By Pamela Dell (Author), Kathryn Harper and Mark Domke (Editors)

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See how many animal homes you can find. Look for anthills, bird nests, even doghouses! When you get back to your own house, draw a map of the places you went. Show on the map the places where you found animal homes. Get lots of colored paper, crayons, and colored pencils. You can also use sticks, yarn, pieces of cloth, or empty toilet paper rolls. Imagine an animal no one has ever seen before. Draw on paper or glue pieces of colored paper and other materials together to make your strange new animal.

Wings? Claws? Where does it live? Draw the animal’s home or describe what the home looks like. What does it eat? Draw a picture of the kinds of food your animal would eat. Animal Home Hunt 3 Find a friend to take a walk with. Explore your backyard, a park, or any outdoor place. Look closely all around you as you walk. Look at the ground, in bushes, under rocks, and high up in the trees. See how many animal homes you can find. Look for anthills, bird nests, even doghouses! When you get back to your own house, draw a map of the places you went.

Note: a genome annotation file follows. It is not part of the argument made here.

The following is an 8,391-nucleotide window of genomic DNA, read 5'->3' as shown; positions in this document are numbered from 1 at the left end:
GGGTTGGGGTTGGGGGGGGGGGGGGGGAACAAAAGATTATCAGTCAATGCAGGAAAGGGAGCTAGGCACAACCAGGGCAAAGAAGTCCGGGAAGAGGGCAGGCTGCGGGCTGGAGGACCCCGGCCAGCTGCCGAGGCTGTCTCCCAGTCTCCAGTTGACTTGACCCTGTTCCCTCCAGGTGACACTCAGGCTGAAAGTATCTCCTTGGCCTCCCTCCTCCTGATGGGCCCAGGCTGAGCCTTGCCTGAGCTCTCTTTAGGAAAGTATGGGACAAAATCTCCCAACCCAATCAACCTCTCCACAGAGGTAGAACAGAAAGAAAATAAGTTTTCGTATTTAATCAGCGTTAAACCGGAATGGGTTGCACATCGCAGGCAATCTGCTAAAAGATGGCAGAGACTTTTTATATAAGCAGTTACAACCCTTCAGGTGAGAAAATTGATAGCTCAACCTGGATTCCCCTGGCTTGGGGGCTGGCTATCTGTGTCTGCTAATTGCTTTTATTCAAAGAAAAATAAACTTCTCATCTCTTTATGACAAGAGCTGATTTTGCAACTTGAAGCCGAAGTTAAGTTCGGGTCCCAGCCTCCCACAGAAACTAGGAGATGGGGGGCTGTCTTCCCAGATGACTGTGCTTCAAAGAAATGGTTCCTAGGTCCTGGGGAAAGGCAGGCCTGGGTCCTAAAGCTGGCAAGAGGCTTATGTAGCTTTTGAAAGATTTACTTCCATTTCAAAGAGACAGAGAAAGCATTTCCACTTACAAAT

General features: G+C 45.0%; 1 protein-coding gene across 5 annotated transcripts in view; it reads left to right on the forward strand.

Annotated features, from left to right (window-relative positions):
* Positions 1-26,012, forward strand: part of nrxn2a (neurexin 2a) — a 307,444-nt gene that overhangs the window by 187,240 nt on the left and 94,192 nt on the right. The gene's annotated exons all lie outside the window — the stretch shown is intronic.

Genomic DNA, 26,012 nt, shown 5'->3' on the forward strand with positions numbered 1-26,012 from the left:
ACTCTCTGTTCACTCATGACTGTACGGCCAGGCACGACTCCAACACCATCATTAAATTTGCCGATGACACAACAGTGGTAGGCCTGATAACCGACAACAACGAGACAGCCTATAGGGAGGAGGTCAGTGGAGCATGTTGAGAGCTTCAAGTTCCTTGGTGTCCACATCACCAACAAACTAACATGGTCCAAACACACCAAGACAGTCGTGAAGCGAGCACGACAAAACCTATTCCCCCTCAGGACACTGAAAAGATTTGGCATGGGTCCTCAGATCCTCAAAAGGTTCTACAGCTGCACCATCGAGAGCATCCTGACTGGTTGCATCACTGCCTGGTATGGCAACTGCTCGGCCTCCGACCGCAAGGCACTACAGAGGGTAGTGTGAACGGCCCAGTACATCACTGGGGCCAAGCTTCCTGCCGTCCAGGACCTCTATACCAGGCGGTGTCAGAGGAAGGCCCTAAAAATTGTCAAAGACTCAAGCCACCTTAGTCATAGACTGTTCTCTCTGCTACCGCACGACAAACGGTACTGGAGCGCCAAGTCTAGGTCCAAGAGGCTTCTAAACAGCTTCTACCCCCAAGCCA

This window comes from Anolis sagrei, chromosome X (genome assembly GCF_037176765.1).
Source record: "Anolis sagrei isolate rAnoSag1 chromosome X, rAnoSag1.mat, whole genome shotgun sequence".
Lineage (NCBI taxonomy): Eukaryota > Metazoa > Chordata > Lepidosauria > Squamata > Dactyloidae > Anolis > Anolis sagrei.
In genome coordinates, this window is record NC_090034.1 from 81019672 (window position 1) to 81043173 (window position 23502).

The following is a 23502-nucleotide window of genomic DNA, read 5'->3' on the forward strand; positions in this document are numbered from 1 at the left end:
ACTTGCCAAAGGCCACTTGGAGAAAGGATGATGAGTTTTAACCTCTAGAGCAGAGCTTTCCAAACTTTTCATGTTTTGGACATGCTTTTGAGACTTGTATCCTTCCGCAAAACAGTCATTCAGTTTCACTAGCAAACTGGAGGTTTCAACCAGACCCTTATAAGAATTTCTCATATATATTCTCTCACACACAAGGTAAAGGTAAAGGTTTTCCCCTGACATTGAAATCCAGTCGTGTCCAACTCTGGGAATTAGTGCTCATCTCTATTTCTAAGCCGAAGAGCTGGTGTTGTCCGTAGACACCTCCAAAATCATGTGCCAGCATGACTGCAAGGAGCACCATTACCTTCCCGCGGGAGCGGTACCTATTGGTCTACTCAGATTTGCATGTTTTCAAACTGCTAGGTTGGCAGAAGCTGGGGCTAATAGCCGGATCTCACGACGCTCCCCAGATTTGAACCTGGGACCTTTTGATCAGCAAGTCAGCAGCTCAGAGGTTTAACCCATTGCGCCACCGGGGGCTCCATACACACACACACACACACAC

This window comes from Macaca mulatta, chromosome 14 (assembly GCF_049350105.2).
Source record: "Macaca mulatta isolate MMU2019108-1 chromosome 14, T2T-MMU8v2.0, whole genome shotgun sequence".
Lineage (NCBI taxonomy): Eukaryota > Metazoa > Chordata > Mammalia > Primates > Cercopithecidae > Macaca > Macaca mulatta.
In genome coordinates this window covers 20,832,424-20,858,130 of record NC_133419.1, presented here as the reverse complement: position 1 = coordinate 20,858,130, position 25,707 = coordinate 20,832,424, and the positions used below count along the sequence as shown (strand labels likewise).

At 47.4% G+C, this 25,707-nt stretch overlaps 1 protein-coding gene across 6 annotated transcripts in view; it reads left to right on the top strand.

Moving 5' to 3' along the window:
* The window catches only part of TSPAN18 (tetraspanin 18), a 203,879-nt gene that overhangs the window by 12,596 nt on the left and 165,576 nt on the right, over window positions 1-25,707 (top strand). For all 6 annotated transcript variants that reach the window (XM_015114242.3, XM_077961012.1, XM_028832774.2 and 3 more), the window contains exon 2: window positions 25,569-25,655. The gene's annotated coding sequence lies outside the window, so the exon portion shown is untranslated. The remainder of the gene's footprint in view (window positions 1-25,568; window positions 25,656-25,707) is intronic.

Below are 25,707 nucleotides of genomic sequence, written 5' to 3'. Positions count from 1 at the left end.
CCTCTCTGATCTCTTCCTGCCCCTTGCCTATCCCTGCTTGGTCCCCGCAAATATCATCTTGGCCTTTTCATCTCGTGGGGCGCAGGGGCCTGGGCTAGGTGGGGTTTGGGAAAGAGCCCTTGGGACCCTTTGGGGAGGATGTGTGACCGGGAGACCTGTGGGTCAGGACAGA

M i an Our world would be so quiet and colorless without all the animals that live here with us! 60 61 5 ANI MAL S GLOSSARY antennae (an TEN eye) the long feelers on the heads of most insects burrow (BUR oh) a hole dug in the ground by an animal to live in hatches (HACH ez) lair (lare) comes out of an egg the place where a wild animal rests or sleeps lodge (lawj) a beaver’s home or shelter nectar (NEK ter) a sweet liquid found in many flowers spines (spynz) stiff, pointed parts that stick out sharply on some animals and plants twig (twig) a small branch, usually without leaves wildlife (WILD life) wild animals that do not live with people Fun Ways to Learn about A N I M AL S Animal Guessing Game What is this new kind of animal called?

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